Road signs with cool names and numbers often get stolen, even though doing so is a crime in many places. Stealing road signs seems like a funny prank, though for some towns and locations, the consequences range from nuisance to economically devastating (if travelers cannot find them). This is not an exhaustive list of frequently-stolen road signs (that would be much longer), but from looking at some lists of those most frequently stolen, I’ve grouped many of them into these three categories. Here goes.
Marijuana Themed Signs
One popular category of street signs are those with names that allude to marijuana. The number 420 (after the date April 20th) has come to be associated with marijuana. Along Interstate 70 in Colorado, one of the first states to have a permissive marijuana law, the mile marker for 240 was frequently stolen. The state decided to change the number on the marker to 419.9 instead. The states of Washington and Idaho also did the same.
Signs with the name High Street often have been stolen in the United States and Canada. There was a scene in a TV show in which the characters did this. And of course, the signs are associated with the term “getting high”. Even on eBay, where some older and retired (if not stolen) signs are pawned, High Street signs remain a popular item.
High Street sign auctions on ebay.com; screenshot taken 4/20/2019.
And then there’s Richard Bong, a World War II aviation hero known then as the “Ace of Aces”. Near Kenosha, Wisconsin, there is a piece of land that was earmarked for an Air Force Base named after Richard Bong. However, the brass eventually decided there were enough other bases nearby so it was never built. Instead, it became the Richard Bong State Recreation Area instead.
Bong SRA sign. Creative Commons from Wikipedia.com by Formulanone.
Lots of people have posed next to a highway sign for the “Bong Recreation Area”. Others have stolen it. The sign itself has spawned imitation T-shirts and sweatshirts bearing its likeness.
Sexually or Anatomically Suggestive Signs
It goes without saying that if you have a town called Intercourse (Pennsylvania, USA), Climax (Michigan, USA) or Shitterton (Dorset, UK), you may expect some amused tourists stopping by for selfies. You may also expect losing some street signs.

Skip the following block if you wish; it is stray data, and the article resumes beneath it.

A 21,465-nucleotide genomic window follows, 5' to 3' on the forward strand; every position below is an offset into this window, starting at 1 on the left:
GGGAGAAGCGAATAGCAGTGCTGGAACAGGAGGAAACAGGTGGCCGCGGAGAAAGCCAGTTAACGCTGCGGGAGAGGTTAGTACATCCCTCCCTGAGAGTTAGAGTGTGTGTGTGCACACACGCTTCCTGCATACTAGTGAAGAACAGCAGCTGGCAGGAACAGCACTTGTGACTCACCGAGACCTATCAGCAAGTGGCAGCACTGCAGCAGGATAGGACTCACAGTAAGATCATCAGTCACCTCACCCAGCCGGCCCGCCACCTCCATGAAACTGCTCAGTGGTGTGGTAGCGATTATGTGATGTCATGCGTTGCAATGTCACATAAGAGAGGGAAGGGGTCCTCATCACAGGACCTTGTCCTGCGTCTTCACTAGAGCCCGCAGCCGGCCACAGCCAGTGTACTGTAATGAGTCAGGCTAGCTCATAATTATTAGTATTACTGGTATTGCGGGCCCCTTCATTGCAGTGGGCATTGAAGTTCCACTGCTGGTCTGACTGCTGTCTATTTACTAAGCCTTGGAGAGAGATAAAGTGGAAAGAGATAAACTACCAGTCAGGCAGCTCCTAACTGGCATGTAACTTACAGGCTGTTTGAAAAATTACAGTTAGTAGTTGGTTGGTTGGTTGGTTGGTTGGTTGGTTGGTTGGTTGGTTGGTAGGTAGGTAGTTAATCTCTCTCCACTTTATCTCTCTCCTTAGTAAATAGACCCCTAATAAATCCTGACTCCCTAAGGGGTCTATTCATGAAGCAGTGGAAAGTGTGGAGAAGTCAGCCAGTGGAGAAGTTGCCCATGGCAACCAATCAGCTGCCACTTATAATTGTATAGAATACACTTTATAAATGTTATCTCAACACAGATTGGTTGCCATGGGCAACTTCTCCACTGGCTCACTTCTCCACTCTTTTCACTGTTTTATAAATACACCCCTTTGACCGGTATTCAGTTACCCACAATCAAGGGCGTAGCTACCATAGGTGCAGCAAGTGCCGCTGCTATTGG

Ragged Ass Road in Canada’s Northwest Territories and Butt Hole Road in South Yorkshire, UK, have been other frequent targets. The village of Fucking, Austria long ago learned to install theft-resistant signs. The residents of Shitterton chipped in to install a boulder for their town's sign, which cannot be moved easily.
The town boulder of Shitterton, UK. Public domain.
Numbers have plenty of various allusions. Some people like numbers that mean something to them, which may correspond with birth dates, addresses, or other favorite references. Others have stolen signs with broader societal references.
Two of the most common have been 69 (which could be grouped with the sexually suggestive signs above) and 666. The number 69 is associated with a sexual position, while 666 is a reference to what some see as the Number of the Beast from the Bible. Of course, since Route 66 in the United States has a lot of history to it as well and is close to 666, there is a great deal of interest in anything with Route 66 on it, too.
Farm Road 666 in Texas, USA. Public domain.
Signs for U.S. Highway 666, state or county equivalents, and mile markers for 66.6 have been stolen consistently. The New Jersey Turnpike changed the 66.6 mile marker to 66.61. Also in New Jersey, Morris County renumbered its Route 66 as 665 instead.
There are Many More
There are many more cool named-signs that get stolen. This is not a comprehensive list, but it’s a fun start. There are others with names such as Hell and Bat Cave that also are attractive to potential thieves. All in all, sign thievery is a fun way to measure what society (probably mostly young men in certain countries) deem fun to possess.
A location also could turn this into a moneymaker, as the city of Leganes in Spain did. They decided to name a number of streets after bands like Iron Maiden, AC/DC, and Rosendo. Predictably, some signs were stolen right away. So the town did the next best thing and began to offer ‘official’/replica road signs for sale. That seems like a great way to deal with these pranks and I’m surprised more locations have not caught onto the potential marketing possibility there.
Top image: Creative Commons via Wikimedia.com by CambridgeBayWeather.